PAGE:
Three ways to overcome a cannabis conviction before coming to Canada

Vimal Sivakumar
Published: December 20, 2023

Inadmissibility to Canada, for all crimes including cannabis-related convictions, depends on how a foreign conviction equates to the Canadian criminal code.

In other words, if a foreign national is deemed criminally inadmissible to Canada, it is because the crime they committed in another country equates to a crime under Canadian law that would render the individual unable to enter this country.

In the case of some foreign convictions for cannabis-related offences, foreign nationals may still be admissible to Canada because such crimes are no longer illegal in Canada. One example is the possession of cannabis (to an extent).

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Despite some new Canadian laws that make foreign nationals with certain cannabis-related convictions admissible to Canada, a few common cannabis-related offences can still bar a non-Canadian from entering the country, including:

  • Possession (over 30 grams) of dried cannabis
  • Possession of cannabis (in non-dried forms) equal to more than 30 grams
  • Cannabis-related Driving Under the Influence (DUI) charges
  • Illegal sale or distribution of cannabis

Is there any way to enter Canada if I have committed an inadmissible offence related to cannabis?

Foreign nationals with cannabis-related (and other) convictions can still travel to Canada by overcoming their inadmissibility through a:

Temporary Resident Permit (TRP)

Foreign nationals may be granted temporary access to Canada with a Temporary Resident Permit (TRP), which can be used by individuals with a valid reason to come to this country. With a valid reason to travel to Canada – including for business or an emergency – foreign nationals can use a TRP to overcome a cannabis conviction if they prove that the benefits of their entry outweigh any potential risks to Canadians and the country.

Key information about TRPs

The following includes some key information foreign nationals would benefit from understanding about a TRP.

  • TRPs can be granted with a validity period of up to three years (depending on the reason for entry to Canada)
  • TRP applicants do not need to first complete a criminal sentence to be eligible for this permit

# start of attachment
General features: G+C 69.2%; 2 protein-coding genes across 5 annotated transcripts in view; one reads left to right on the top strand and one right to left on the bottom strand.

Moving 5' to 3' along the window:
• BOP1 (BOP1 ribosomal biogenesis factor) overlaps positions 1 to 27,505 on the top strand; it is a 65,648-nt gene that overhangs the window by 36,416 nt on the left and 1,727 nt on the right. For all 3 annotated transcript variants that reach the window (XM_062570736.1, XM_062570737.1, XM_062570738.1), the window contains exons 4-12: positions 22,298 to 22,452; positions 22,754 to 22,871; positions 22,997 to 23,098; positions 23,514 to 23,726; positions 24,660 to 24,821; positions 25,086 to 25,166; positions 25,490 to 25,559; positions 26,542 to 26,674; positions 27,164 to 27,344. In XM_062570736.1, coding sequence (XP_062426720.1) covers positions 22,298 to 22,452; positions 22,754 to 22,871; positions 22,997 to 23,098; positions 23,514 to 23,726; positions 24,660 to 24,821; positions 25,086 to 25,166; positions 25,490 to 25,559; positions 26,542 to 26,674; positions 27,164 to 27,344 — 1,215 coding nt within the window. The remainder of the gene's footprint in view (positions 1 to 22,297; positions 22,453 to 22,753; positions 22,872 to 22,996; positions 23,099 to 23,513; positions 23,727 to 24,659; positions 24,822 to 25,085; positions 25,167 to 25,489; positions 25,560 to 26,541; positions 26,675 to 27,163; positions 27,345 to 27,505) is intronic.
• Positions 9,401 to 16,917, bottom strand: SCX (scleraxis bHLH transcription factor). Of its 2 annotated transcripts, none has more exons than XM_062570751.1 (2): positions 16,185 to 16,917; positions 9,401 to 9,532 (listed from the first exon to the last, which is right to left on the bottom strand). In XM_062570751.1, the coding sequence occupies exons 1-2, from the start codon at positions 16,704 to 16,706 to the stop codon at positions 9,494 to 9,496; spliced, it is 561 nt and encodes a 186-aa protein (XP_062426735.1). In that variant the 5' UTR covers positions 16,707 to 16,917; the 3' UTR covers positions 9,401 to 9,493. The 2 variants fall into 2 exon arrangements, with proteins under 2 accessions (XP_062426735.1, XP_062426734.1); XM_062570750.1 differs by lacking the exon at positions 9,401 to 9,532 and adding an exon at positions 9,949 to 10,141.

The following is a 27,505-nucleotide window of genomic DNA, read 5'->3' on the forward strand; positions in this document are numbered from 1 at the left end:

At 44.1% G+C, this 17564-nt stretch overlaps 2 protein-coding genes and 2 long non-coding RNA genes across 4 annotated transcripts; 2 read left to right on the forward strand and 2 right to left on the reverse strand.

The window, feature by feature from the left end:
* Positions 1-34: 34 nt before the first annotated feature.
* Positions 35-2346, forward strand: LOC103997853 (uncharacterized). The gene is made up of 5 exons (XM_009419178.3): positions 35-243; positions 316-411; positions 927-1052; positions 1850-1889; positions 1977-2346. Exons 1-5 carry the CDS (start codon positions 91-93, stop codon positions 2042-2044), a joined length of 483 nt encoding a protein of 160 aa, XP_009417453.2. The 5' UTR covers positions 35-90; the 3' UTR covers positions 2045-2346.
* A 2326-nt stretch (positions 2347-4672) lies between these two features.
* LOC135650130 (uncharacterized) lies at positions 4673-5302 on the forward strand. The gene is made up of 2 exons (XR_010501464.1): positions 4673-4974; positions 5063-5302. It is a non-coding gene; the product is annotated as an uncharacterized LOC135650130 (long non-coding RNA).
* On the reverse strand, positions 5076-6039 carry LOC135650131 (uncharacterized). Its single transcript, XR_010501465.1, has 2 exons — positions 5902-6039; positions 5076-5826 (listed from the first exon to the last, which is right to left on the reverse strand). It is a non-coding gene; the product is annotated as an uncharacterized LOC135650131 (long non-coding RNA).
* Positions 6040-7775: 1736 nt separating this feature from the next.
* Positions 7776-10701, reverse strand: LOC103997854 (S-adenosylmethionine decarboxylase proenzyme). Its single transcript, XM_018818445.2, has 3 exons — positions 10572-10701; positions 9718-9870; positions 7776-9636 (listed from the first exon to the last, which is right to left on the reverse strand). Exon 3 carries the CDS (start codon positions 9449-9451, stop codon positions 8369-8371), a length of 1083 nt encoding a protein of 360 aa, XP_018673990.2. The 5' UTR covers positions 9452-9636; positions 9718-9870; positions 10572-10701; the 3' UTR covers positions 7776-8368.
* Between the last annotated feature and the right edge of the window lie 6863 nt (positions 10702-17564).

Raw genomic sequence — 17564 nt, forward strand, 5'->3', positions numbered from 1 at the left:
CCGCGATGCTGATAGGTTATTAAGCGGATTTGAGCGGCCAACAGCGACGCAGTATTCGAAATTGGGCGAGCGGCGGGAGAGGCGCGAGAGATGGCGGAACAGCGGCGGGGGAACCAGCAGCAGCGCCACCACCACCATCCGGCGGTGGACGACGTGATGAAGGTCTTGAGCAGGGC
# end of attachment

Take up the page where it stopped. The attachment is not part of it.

• TRPs can either be single-entry or multi-entry permits
  • TRP applicants may apply to extend the validity of their permit once inside Canada

Legal Opinion Letter

Canadian immigration lawyers can help foreign nationals prepare a legal opinion letter. Outlining details related to the relevant convictions for which an individual would be barred from entering Canada, the lawyer would include their opinion on the matter and, while identifying risks and relevant Canadian laws, the lawyer would provide reasoning to justify why the subject of the letter should be deemed admissible to Canada.

Criminal Rehabilitation Application

Criminal rehabilitation applications are designed to allow successful applicants a way to enter Canada after permanently clearing their past criminal history. In other words, rehabilitation applicants who are approved by the Canadian government are no longer deemed inadmissible to Canada. These applications do not require renewal but do include a set of eligibility criteria, which are outlined as follows. Criminal rehabilitation applicants:

  • Must have committed an offence outside of Canada that would make them inadmissible to Canada under the Canadian Criminal Code
  • Must have either been convicted of the aforementioned offence or admitted to committing it
  • Must let five years pass since the completion of any consequences related to the commission of the offence (jail time, fines, community service or probation)

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